County Officials Who Signed
County Executive Marc Elrich Council Member Gabe Albornoz (At-Large) Council Member Tom Hucker (D-5) Council Member Will Jawando (At-Large) Council Member Nancy Navarro (D-4) Council Member Craig Rice (D-2) Council Member Hans Riemer (At-Large)
Senator Cheryl Kagan (D-17) Senator Nancy King (D-39) Senator Ben Kramer (D-19) Senator Will Smith (D-20)
State Senators Who Did Not Sign
Senator Brian Feldman (D-15) Senator Susan Lee (D-16) Senator Jeff Waldstreicher (D-18) Senator Craig Zucker (D-14)
Delegates Who Signed
Delegate Lorig Charkoudian (D-20) Delegate Charlotte Crutchfield (D-19) Delegate Bonnie Cullison (D-19) Delegate Lesley Lopez (D-39) Delegate Eric Luedtke (D-14) Delegate David Moon (D-20) Delegate Kirill Reznik (D-39) Delegate Vaughn Stewart (D-19)
Delegates Who Did Not Sign
Delegate Gabe Acevero (D-39) Delegate Kumar Barve (D-17) Delegate Al Carr (D-18) Delegate Kathleen Dumais (D-15) Delegate David Fraser-Hidalgo (D-15) Delegate Jim Gilchrist (D-17) Delegate Anne Kaiser (D-14) Delegate Ariana Kelly (D-16) Delegate Marc Korman (D-16) Delegate Sara Love (D-16) Delegate Julie Palakovich Carr (D-17) Delegate Lily Qi (D-15) Delegate Pam Queen (D-14) Delegate Emily Shetty (D-18) Delegate Jared Solomon (D-18) Delegate Jheanelle Wilkins (D-20)
It’s noteworthy that not a single state legislator from Districts 15, 16 and 18 signed the letter. These districts are home to the wealthiest neighborhoods in the county and have the highest achieving high school clusters. Austin lives in Bethesda and has raised most of his campaign funds from these areas. (More to come on that tomorrow.) These facts are probably not aligned in coincidence.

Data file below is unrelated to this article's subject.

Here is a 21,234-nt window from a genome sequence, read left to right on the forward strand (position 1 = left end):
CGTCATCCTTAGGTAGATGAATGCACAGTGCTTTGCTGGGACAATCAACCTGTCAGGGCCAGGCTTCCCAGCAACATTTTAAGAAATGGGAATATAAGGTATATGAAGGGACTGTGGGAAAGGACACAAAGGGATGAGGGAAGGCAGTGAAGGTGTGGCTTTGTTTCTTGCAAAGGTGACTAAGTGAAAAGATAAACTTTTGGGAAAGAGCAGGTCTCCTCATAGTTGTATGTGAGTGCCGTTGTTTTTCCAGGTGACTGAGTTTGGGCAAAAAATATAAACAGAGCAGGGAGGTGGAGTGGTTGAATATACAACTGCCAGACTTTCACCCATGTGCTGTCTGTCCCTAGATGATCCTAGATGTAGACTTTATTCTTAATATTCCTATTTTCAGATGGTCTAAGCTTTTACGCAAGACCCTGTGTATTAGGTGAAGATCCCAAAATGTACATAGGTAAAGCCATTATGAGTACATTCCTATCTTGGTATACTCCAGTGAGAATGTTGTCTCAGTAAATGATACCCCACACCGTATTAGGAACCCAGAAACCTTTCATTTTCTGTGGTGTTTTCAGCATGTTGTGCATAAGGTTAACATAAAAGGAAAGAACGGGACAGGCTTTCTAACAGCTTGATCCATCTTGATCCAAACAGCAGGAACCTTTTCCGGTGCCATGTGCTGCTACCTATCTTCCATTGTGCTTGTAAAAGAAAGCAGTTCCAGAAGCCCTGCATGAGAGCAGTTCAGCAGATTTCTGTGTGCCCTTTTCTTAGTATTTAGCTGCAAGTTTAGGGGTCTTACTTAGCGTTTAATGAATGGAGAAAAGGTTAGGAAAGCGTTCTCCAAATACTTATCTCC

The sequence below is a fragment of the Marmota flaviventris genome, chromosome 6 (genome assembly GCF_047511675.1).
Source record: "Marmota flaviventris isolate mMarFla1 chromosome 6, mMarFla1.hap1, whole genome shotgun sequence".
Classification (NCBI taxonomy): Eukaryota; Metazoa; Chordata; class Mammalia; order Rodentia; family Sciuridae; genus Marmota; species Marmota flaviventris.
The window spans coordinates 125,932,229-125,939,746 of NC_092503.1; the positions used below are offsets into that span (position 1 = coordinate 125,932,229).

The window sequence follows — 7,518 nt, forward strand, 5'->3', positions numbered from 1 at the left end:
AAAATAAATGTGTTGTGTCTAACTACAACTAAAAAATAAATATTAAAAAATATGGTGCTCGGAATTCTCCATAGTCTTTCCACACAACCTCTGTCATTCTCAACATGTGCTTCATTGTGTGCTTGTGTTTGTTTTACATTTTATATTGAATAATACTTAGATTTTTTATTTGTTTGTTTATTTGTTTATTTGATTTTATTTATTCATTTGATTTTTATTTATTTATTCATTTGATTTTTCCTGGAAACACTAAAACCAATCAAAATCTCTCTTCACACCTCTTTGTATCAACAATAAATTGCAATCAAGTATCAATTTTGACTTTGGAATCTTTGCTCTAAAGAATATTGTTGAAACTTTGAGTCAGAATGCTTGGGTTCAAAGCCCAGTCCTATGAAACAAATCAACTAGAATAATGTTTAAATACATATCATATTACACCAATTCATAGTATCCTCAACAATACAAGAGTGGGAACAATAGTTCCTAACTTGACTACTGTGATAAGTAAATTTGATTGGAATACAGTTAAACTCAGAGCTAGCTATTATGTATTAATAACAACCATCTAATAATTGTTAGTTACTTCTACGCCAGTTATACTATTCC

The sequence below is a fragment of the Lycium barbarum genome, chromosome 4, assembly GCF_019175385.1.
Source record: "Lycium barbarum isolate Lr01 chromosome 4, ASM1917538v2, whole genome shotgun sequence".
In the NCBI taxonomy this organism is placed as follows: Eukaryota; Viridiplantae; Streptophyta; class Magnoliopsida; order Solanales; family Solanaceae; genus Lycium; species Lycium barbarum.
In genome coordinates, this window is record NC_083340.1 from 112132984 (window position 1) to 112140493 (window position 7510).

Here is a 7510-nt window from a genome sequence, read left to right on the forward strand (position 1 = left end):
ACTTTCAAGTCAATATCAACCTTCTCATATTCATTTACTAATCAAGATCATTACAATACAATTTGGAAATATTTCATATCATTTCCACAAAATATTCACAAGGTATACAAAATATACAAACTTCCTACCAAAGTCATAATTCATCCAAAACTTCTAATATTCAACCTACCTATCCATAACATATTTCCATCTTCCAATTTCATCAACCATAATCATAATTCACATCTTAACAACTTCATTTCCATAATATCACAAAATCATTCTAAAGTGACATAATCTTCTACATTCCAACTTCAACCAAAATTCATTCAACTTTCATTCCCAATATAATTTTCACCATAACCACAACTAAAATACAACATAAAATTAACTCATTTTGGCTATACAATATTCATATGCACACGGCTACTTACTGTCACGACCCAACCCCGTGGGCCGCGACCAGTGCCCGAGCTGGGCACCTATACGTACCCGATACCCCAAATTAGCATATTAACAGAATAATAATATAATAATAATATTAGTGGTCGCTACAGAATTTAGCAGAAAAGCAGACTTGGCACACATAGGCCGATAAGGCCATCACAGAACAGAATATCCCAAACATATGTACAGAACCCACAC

The second round of campaign finance reports covering contributions and expenditures in the school board race were due yesterday. They cover campaign activity through May 17 and are the last reports to be released before the June 2 primary. The table below presents cumulative totals combining the first and second reports for all candidates. Those with data marked “NA” filed affidavits stating that their campaigns did not collect or spend more than $1,000 for the reporting period.
In the at-large race, Jay Guan is the leader with $27,443 raised, followed by Sunil Dasgupta ($22,760) and Stephen Austin ($20,730). Lynne Harris, who was endorsed by the Washington Post, ranks 6th with $7,456 raised. The district races were quiet.
These are small amounts of money compared to county executive, county council and state legislative races, but Guan, Dasgupta and Austin have all done pretty well for school board candidates. Here is how their totals compare to other (relatively) well-financed school board candidacies in the primary over the last decade.
So far, the single largest expenditure by any candidate in the race is Guan’s mailing of a postcard in early May, which cost $13,861. However, the Maryland State Education Association, which has endorsed Dasgupta, sent out a glossy mailer on his behalf shortly afterwards. That mailer’s cost is not available from campaign finance records but almost certainly exceeds the cost of Guan’s mailer.
Facebook’s political ad tracker shows that Dasgupta has spent more money on Facebook ads than the rest of the at-large field combined.
So far, the most expensive Facebook ad in the race has been this one by Dasgupta which promoted some of his endorsements.
The second most expensive Facebook ad was this one by Austin attacking Harris. Austin may be calculating that if he can knock out Harris, he will enter an insider vs outsider general election against Dasgupta.